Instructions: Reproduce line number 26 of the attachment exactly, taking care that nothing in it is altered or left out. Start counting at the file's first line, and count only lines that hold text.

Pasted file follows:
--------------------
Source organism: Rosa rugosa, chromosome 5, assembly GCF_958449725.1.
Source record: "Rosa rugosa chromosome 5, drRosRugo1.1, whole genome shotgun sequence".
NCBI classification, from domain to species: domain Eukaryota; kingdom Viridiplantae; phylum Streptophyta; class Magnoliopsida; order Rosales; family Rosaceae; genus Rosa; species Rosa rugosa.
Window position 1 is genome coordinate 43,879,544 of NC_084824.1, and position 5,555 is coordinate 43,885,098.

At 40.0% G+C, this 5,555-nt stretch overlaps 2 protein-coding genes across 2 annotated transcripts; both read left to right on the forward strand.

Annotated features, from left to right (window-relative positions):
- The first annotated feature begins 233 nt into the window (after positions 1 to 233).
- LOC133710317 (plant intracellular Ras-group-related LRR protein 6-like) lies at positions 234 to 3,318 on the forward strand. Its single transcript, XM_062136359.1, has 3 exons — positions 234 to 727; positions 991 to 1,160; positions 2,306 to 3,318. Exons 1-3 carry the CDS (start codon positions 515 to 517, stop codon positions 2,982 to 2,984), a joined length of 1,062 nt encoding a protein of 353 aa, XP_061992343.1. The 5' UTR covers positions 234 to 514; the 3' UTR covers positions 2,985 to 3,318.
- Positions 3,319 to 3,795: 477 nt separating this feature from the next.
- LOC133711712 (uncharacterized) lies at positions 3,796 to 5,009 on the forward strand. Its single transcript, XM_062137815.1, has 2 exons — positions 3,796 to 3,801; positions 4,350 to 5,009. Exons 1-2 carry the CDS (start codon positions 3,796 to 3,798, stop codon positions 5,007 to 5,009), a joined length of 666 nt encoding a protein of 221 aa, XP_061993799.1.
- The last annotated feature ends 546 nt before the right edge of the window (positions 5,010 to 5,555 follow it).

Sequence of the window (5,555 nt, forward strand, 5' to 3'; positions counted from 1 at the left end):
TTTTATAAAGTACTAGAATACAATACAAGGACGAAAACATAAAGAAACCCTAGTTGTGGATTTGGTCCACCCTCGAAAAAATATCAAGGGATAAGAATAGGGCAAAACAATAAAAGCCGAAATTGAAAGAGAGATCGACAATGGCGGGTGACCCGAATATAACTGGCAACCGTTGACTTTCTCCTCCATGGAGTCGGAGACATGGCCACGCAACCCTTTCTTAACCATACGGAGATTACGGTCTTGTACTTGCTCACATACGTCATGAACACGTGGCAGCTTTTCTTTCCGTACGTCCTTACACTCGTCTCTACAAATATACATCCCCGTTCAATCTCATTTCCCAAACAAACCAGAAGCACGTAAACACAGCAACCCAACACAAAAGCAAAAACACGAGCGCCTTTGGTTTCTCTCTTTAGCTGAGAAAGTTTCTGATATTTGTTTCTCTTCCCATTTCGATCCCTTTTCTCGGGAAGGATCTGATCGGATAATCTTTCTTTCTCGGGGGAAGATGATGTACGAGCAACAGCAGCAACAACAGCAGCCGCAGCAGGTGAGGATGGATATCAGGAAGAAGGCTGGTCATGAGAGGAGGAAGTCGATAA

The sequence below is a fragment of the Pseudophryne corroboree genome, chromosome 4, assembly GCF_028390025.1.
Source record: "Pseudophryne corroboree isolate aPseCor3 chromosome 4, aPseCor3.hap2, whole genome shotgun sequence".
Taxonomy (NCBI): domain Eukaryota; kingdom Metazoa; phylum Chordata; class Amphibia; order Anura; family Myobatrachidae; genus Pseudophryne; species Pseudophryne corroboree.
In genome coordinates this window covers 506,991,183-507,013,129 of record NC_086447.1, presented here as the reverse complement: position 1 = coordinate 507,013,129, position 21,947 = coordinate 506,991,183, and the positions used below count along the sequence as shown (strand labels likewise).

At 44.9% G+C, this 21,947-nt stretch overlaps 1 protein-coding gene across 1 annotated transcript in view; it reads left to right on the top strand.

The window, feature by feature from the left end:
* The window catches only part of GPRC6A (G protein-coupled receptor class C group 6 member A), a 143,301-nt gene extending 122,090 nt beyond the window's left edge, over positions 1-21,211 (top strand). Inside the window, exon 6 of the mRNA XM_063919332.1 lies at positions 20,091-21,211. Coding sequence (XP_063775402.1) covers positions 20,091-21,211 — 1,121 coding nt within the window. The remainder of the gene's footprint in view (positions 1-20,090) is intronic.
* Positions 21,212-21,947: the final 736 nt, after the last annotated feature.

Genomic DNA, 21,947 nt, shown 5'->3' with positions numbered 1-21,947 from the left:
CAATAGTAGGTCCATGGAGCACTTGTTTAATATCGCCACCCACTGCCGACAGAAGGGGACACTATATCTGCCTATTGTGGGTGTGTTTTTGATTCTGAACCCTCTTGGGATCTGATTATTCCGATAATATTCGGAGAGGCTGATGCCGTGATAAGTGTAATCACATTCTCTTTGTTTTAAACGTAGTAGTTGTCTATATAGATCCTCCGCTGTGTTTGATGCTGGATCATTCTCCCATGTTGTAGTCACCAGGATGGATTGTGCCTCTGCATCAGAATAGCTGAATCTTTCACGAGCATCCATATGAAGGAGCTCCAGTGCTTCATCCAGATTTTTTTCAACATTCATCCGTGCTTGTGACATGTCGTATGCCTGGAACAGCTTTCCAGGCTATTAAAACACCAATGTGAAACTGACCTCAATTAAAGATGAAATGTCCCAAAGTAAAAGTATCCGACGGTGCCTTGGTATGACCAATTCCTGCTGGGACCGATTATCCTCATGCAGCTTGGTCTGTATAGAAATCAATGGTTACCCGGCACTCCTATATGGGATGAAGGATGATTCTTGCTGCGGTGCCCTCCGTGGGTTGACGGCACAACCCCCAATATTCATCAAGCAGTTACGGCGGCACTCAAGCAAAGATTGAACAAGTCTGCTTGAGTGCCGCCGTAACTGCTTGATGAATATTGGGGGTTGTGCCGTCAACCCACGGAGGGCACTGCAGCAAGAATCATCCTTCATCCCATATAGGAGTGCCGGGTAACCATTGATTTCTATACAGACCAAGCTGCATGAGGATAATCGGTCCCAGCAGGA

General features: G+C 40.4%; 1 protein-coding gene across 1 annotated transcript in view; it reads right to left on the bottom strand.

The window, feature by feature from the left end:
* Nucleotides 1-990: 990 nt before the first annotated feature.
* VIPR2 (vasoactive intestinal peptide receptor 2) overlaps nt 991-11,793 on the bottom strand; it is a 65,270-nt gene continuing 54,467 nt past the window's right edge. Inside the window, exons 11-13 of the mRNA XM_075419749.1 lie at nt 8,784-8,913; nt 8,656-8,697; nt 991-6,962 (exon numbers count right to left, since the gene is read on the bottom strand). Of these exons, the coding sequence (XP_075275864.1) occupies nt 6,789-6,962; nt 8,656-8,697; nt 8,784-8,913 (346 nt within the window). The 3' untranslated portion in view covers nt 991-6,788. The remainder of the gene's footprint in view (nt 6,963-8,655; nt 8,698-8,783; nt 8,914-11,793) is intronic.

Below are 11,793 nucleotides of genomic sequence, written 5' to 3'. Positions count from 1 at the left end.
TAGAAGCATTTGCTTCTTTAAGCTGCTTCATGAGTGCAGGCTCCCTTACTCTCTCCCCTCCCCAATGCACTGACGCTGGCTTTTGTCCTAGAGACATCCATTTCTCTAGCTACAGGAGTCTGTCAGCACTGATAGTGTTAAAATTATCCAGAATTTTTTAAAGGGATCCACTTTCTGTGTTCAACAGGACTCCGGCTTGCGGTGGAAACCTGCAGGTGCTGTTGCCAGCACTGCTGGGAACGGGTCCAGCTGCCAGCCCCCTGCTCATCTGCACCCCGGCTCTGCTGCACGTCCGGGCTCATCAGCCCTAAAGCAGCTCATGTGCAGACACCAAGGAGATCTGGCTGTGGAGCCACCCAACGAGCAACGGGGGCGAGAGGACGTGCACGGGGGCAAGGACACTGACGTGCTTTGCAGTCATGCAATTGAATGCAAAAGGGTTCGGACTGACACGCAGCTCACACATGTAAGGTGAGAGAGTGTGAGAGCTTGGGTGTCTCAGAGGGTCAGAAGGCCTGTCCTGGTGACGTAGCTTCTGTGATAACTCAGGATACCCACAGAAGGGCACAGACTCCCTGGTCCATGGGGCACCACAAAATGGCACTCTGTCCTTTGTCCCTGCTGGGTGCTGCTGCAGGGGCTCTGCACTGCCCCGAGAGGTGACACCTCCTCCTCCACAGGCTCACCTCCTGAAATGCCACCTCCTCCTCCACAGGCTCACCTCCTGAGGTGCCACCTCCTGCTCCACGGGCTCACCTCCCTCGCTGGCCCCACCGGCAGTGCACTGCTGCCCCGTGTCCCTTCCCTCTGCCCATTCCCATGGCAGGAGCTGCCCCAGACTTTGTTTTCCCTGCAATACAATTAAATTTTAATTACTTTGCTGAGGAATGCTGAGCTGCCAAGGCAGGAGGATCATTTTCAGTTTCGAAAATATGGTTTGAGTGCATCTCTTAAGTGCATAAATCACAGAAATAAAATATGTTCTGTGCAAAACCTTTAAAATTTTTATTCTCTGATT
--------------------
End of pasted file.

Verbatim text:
* Nucleotides 1-990: 990 nt before the first annotated feature.